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In the last few days, I've heard the term "fast follower" mentioned several times. It's used in the context of an unresolved bug/issue that (supposedly) will be quickly fixed and implemented.

Is this some new corporate jargon? I'm aware of a fast follower strategy, or second mover strategy (as described in this wikipedia article), but that doesn't apply in the context.

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  • Maybe they're using the terms wrong. If so, it'll either catch on and become the new buzzword, or it won't and they'll just keep looking stupid. I've never heard the terms. – Crazy Eddie Jan 25 '11 at 16:59
  • Perhaps in relation to the software being released while the bug will become a fast follower post release... – Aaron McIver Jan 25 '11 at 17:07
  • Try and subvert it into "fist follower" or some such nonsense? Seriously, (without checking) it means getting in quick after the first mover. No idea why it would be applied to bug/fixes. I have heard mangled expressions by foreign colleagues or non-native speakers though which is one explanation for it... – gbn Jan 25 '11 at 20:48
  • Can you use it in a sentence? – Mark Canlas Feb 3 '12 at 23:01
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    FWIW, I did finally track this down. It was one of our project managers who came up with the term to put a positive spin on items that didn't make it into the release. Sadly, this term has caught on and is now part of our corporate jargon, as well as some of our vendors. – Mike Hildner Feb 6 '12 at 15:48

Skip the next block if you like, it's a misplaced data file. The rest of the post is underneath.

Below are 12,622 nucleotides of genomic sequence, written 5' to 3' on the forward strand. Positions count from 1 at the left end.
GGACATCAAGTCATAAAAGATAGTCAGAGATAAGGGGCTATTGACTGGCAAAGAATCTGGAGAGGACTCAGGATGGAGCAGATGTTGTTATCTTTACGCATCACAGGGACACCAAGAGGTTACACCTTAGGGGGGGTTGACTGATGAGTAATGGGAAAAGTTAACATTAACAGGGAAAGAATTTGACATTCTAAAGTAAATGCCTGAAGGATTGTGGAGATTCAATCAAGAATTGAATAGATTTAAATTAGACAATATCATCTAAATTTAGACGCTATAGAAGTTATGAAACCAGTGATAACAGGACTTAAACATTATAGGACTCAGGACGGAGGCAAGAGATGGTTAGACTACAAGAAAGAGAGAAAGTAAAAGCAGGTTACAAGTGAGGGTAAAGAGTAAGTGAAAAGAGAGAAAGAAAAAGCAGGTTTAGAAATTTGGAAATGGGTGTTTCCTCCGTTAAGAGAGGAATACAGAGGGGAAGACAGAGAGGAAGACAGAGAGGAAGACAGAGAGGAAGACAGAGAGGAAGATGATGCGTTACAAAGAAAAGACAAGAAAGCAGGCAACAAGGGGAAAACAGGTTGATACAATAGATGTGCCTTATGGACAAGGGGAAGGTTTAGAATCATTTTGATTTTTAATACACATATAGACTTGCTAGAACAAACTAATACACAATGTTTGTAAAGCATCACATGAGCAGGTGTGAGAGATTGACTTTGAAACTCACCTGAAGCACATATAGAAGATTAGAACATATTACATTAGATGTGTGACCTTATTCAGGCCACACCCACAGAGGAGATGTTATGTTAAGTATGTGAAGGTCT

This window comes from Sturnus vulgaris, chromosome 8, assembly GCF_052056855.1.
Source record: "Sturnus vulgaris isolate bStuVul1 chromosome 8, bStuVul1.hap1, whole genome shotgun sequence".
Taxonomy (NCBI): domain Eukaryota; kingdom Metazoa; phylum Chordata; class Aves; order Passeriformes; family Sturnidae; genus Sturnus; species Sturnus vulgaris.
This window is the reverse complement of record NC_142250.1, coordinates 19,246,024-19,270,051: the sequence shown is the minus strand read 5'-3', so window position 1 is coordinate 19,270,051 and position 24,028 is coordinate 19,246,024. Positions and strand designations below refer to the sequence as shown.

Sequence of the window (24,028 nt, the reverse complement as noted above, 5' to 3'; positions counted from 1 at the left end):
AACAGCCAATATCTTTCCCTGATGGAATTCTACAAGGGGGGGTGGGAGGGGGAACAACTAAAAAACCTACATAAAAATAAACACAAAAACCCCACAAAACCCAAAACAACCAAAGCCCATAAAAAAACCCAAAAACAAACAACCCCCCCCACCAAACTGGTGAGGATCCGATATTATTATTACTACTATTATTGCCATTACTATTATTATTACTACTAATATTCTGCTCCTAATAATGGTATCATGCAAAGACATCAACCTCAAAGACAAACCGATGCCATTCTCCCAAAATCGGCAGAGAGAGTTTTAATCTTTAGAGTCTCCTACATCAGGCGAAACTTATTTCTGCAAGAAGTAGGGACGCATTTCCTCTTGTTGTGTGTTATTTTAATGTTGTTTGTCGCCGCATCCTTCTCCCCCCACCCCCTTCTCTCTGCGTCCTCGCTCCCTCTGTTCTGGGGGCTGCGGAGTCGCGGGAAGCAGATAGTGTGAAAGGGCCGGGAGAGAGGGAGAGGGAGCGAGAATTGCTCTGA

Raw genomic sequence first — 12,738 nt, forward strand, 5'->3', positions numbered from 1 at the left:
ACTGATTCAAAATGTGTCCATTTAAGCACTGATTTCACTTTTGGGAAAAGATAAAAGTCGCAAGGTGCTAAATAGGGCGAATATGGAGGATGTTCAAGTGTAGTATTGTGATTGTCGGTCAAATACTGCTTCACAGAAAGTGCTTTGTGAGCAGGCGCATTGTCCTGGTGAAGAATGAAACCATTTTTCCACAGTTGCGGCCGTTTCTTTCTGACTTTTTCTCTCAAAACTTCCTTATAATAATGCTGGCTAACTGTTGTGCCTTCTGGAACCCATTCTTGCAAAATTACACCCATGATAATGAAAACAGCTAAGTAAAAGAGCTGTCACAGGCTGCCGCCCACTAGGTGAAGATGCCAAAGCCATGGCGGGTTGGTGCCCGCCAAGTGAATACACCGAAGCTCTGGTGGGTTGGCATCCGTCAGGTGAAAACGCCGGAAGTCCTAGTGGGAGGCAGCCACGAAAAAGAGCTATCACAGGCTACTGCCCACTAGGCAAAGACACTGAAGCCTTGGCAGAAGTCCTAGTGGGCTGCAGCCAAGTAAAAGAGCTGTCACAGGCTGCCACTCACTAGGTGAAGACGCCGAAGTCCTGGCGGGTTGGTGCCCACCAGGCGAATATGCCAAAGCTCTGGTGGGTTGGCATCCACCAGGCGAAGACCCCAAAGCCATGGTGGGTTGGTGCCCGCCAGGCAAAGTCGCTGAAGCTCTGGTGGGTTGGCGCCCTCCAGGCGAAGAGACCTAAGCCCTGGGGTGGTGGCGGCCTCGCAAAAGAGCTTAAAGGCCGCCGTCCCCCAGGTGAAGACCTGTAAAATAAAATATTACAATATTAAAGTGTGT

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Sometimes a quick and temporary fix is applied to restrict an application to deal with a serious bug. It's a temporary patch, and not a fix. When the fix is a priority, it is often fast tracked and released immediately after the temporary solution. This could typically be called a fast follower.

Sadly, I think this is more a case of the Pointy Haired Boss and his marketers using jargon to make something sound more interesting that it probably should be.

Note: Any comment that appears immediately after my post will not be considered a "fast follower" :-P

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"Fast follower" is a code word for we have already failed because we don't take any calculated risks on implementing our own innovative ideas. It means we won't do anything until someone else has succeeded in doing it and by then it is too late in the game.

I worked for a billion dollar a year company that used to espouse this as a virtue. Guess what they laid off half the company ( 900+ ) people in a single day and the stock has been in the tank for years because of this idiotic mind set.

In your case someone is using a term they don't understand in the incorrect context.

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I think this has more to do with the business "fast follower" that might be releasing similar software with bugs of the original developer fixed hence taking advantage of an idea and original's problems.

Though I have not heard this used in such a context.

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